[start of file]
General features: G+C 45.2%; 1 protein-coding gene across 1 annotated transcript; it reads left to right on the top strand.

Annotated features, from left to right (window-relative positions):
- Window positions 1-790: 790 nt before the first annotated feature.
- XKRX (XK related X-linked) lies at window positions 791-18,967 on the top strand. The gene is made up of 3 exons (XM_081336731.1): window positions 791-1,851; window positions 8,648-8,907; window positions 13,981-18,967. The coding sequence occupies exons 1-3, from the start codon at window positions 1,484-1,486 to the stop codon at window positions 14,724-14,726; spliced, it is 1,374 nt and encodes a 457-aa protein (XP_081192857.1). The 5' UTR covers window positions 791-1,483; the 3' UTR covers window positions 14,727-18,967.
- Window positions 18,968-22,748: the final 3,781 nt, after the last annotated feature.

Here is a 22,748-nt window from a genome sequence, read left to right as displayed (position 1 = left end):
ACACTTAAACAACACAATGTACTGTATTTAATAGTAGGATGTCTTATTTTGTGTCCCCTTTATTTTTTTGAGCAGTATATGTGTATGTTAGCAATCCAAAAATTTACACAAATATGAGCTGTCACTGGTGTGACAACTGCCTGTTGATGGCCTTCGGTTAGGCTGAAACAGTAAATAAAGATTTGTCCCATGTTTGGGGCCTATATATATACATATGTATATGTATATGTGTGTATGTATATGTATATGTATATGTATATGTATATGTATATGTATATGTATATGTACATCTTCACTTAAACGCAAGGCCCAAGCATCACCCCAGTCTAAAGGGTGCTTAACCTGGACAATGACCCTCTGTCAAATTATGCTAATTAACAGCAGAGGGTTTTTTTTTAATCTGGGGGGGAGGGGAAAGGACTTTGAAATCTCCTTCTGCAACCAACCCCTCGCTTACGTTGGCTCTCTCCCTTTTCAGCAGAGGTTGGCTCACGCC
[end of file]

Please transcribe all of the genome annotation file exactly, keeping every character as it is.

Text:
General features: G+C 45.2%; 1 protein-coding gene across 1 annotated transcript; it reads left to right on the top strand.

Annotated features, from left to right (window-relative positions):
- Window positions 1-790: 790 nt before the first annotated feature.
- XKRX (XK related X-linked) lies at window positions 791-18,967 on the top strand. The gene is made up of 3 exons (XM_081336731.1): window positions 791-1,851; window positions 8,648-8,907; window positions 13,981-18,967. The coding sequence occupies exons 1-3, from the start codon at window positions 1,484-1,486 to the stop codon at window positions 14,724-14,726; spliced, it is 1,374 nt and encodes a 457-aa protein (XP_081192857.1). The 5' UTR covers window positions 791-1,483; the 3' UTR covers window positions 14,727-18,967.
- Window positions 18,968-22,748: the final 3,781 nt, after the last annotated feature.

Here is a 22,748-nt window from a genome sequence, read left to right as displayed (position 1 = left end):
ACACTTAAACAACACAATGTACTGTATTTAATAGTAGGATGTCTTATTTTGTGTCCCCTTTATTTTTTTGAGCAGTATATGTGTATGTTAGCAATCCAAAAATTTACACAAATATGAGCTGTCACTGGTGTGACAACTGCCTGTTGATGGCCTTCGGTTAGGCTGAAACAGTAAATAAAGATTTGTCCCATGTTTGGGGCCTATATATATACATATGTATATGTATATGTGTGTATGTATATGTATATGTATATGTATATGTATATGTATATGTATATGTATATGTACATCTTCACTTAAACGCAAGGCCCAAGCATCACCCCAGTCTAAAGGGTGCTTAACCTGGACAATGACCCTCTGTCAAATTATGCTAATTAACAGCAGAGGGTTTTTTTTTAATCTGGGGGGGAGGGGAAAGGACTTTGAAATCTCCTTCTGCAACCAACCCCTCGCTTACGTTGGCTCTCTCCCTTTTCAGCAGAGGTTGGCTCACGCC